In the water with Big River Man, the world’s greatest athlete

This was my first time among Strel’s disciples and our Lake Powell baptisms lasted two hours daily, something along the lines of a half-marathon a day, three days in a row. A few tourists filled out our roster, swimming only small segments of the course, but four of us were there to, as my significant other put it, “drink Martin Strel’s Kool-Aid.” By my side were: “Harry Potter,” a very nervous British journalist in his twenties who bore an uncanny resemblance to Daniel Radcliffe; Beth, a Floridian who worked as a physical therapist for college swim teams years before taking up the sport; and Elias, a Montreal artist and self-styled man of the world who has gone with Strel on several tours in Europe and, frankly, aspires to be Martin Strel, a real stretch as he only does the breaststroke. The fellow with at least some of the genetic stuff to follow in Strel’s footsteps is his son Borut, who hopped into Lake Powell occasionally but focused on the logistics of the tour, as he does all his father’s affairs.

I’ll admit that, at times, my faith was tested and found wanting. The pasta that Strel prepared served its purpose in our exhaustion — tastelessly, I thought — yet Beth enthused about it like it came from a kitchen awarded three stars by Michelin. Strel sat disciples down to tell them their fortunes, using a Ouija-like device, something he brings out frequently to make daily plans, life decisions and bold predictions. I was amused by the fortune-telling at first but then realized later how seriously others took it; one woman’s eyes reddened when Strel told her that a boyfriend didn’t have good intentions.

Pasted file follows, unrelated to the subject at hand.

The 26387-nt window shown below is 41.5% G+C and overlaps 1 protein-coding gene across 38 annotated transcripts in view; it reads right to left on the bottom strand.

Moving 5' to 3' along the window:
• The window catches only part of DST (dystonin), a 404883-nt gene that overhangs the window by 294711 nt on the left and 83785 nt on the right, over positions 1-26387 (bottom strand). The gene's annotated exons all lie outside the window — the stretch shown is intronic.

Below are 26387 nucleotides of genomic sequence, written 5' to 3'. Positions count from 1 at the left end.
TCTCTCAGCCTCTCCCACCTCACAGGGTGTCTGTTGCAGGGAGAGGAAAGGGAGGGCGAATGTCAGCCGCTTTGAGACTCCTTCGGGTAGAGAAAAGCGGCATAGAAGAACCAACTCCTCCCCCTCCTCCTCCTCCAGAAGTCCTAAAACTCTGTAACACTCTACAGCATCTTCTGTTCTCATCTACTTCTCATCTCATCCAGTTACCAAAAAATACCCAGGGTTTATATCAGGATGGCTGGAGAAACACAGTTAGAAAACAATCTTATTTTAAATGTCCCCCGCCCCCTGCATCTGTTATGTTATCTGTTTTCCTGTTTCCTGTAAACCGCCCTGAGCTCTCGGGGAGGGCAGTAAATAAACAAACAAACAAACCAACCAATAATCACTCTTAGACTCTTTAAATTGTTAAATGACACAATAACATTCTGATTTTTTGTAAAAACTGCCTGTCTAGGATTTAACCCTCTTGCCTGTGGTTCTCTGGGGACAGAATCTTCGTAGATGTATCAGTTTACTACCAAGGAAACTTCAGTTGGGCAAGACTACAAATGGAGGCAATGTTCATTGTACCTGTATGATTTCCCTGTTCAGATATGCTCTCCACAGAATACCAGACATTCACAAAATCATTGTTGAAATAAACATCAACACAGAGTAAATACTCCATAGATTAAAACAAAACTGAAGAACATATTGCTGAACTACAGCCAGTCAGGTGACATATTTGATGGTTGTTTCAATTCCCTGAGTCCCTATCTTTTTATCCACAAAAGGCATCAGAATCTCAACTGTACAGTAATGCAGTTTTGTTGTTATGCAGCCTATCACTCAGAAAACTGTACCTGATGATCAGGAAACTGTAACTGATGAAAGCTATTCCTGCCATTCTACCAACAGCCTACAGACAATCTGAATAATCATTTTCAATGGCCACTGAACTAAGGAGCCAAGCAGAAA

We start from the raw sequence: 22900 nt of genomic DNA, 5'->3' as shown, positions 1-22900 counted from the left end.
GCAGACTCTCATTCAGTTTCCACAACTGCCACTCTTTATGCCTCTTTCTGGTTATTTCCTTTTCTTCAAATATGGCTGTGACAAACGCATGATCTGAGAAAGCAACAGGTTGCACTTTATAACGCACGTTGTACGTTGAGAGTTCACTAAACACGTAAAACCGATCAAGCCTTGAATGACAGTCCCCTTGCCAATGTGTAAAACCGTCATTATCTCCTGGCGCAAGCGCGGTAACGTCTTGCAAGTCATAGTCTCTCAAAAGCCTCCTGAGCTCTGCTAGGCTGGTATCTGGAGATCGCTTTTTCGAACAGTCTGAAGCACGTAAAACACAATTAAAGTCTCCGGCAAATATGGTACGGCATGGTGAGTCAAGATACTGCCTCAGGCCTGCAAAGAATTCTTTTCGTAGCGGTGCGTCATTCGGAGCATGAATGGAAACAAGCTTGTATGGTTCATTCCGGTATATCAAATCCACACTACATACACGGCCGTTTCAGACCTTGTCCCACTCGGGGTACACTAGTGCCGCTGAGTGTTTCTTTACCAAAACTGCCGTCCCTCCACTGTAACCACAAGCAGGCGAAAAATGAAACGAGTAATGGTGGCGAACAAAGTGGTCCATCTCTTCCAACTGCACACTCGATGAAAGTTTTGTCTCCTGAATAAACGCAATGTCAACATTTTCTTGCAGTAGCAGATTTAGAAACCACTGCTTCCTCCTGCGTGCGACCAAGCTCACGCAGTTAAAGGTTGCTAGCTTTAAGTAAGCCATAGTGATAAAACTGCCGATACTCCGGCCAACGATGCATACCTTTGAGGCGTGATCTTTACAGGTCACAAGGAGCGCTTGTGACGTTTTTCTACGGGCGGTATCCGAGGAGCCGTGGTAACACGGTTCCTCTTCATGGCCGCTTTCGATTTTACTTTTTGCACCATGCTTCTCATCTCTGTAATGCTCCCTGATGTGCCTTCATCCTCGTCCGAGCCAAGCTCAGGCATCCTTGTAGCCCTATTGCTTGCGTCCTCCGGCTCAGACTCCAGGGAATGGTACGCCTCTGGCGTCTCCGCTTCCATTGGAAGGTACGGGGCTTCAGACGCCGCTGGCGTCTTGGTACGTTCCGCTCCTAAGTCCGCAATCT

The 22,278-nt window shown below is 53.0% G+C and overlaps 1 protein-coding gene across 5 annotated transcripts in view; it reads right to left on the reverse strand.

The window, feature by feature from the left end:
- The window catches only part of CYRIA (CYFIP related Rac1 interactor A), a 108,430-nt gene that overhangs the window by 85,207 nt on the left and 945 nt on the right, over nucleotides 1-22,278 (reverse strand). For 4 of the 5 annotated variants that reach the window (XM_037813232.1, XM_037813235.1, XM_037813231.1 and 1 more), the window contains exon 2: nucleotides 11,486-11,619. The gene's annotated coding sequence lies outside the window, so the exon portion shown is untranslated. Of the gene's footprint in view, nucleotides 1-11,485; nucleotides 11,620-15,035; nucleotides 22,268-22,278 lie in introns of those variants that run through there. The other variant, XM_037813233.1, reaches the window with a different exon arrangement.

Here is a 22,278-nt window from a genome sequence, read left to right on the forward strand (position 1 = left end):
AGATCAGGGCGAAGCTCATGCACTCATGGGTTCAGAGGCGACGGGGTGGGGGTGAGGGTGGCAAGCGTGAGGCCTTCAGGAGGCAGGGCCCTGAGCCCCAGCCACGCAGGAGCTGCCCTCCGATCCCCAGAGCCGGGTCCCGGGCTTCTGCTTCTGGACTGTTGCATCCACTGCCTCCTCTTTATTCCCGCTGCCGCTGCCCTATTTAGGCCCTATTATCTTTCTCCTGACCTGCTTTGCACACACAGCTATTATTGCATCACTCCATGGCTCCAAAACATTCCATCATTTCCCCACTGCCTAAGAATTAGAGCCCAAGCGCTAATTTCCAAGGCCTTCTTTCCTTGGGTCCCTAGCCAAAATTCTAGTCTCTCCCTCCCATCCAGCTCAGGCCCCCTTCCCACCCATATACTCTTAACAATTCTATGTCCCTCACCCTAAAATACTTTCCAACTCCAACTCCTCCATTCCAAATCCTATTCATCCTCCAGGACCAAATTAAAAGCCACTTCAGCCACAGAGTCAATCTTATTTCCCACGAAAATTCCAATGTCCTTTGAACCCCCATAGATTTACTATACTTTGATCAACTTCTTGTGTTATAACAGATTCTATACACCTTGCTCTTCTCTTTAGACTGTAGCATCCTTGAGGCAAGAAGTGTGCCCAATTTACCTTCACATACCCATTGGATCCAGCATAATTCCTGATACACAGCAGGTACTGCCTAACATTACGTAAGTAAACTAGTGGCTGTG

Strel didn’t use the board to predict the weather before we ventured out onto the lake in the morning. He doesn’t see the need, because he believes he can determine the weather by the force of his will and the power of his mind. That it ever rains is simply him remembering the plants must be watered and rivers fed.

When you meet Strel for the first time, your instinct is to race to his aid and pry off the giant mollusk gnawing at his face. It is, however, not a shellfish but a magnificent mass of misshapen bone and cartilage that is his thrice-broken nose, which provides him a serviceable rudder. It sits approximately in the middle of a head as large as the Incredible Hulk’s when at its deepest green.

Beneath that you find a torso as shapely as a manatee. Strel stands five-feet-11 and has a curb weight of 240 pounds. Using the BMI scale, he’s clinically obese. He has hands as big as Zdeno Chara’s hockey gloves and the wingspan of a condor. His hairless torso is something like the hull of a barge. When he moves shirtless around the boat, you sometimes think you’re being watched and later realize all that’s staring at you are nipples that would choke weaning calves. His 34 per cent body fat is entirely strategic, keeping him buoyant and warm when he’s swimming in mid-winter waters almost icing over. He works hard to maintain his girth, his diet consisting of 75 per cent carbohydrates, eating a family-sized portion of pasta with meals the way an average guy would have a dinner roll.

This less-than-textbook body only makes the beauty of the great man’s stroke all the more remarkable. His elbow position, reach and pull are exercises in perfect physics, his imperfect physique notwithstanding. For Strelians, watching Strel travel through the water at alarming speed is like watching the NBA slam dunk contest won on a 360-windmill number performed by Jonah Hill in his early, funny period.

Originally published at

Post Author: HockeyHawk